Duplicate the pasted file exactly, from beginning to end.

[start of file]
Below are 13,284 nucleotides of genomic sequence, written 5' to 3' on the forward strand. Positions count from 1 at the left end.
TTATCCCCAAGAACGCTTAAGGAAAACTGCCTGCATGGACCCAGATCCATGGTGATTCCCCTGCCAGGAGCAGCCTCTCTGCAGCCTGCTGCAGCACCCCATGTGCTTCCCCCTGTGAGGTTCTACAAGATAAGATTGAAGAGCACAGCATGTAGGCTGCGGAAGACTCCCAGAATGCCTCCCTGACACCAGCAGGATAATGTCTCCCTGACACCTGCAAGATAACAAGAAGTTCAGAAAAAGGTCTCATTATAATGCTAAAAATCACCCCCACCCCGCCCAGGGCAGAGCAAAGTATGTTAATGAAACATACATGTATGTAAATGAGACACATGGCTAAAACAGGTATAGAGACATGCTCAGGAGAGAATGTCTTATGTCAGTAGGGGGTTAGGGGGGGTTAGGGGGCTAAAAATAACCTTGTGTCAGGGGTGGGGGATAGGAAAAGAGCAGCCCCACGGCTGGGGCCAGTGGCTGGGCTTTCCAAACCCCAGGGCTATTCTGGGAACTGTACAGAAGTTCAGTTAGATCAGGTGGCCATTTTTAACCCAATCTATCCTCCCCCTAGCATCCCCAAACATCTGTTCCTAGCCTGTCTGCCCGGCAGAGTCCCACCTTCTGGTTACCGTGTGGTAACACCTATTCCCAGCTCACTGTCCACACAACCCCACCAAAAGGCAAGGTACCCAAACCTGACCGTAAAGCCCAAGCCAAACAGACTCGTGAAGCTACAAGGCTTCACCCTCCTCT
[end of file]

Below are 13,284 nucleotides of genomic sequence, written 5' to 3' on the forward strand. Positions count from 1 at the left end.
TTATCCCCAAGAACGCTTAAGGAAAACTGCCTGCATGGACCCAGATCCATGGTGATTCCCCTGCCAGGAGCAGCCTCTCTGCAGCCTGCTGCAGCACCCCATGTGCTTCCCCCTGTGAGGTTCTACAAGATAAGATTGAAGAGCACAGCATGTAGGCTGCGGAAGACTCCCAGAATGCCTCCCTGACACCAGCAGGATAATGTCTCCCTGACACCTGCAAGATAACAAGAAGTTCAGAAAAAGGTCTCATTATAATGCTAAAAATCACCCCCACCCCGCCCAGGGCAGAGCAAAGTATGTTAATGAAACATACATGTATGTAAATGAGACACATGGCTAAAACAGGTATAGAGACATGCTCAGGAGAGAATGTCTTATGTCAGTAGGGGGTTAGGGGGGGTTAGGGGGCTAAAAATAACCTTGTGTCAGGGGTGGGGGATAGGAAAAGAGCAGCCCCACGGCTGGGGCCAGTGGCTGGGCTTTCCAAACCCCAGGGCTATTCTGGGAACTGTACAGAAGTTCAGTTAGATCAGGTGGCCATTTTTAACCCAATCTATCCTCCCCCTAGCATCCCCAAACATCTGTTCCTAGCCTGTCTGCCCGGCAGAGTCCCACCTTCTGGTTACCGTGTGGTAACACCTATTCCCAGCTCACTGTCCACACAACCCCACCAAAAGGCAAGGTACCCAAACCTGACCGTAAAGCCCAAGCCAAACAGACTCGTGAAGCTACAAGGCTTCACCCTCCTCT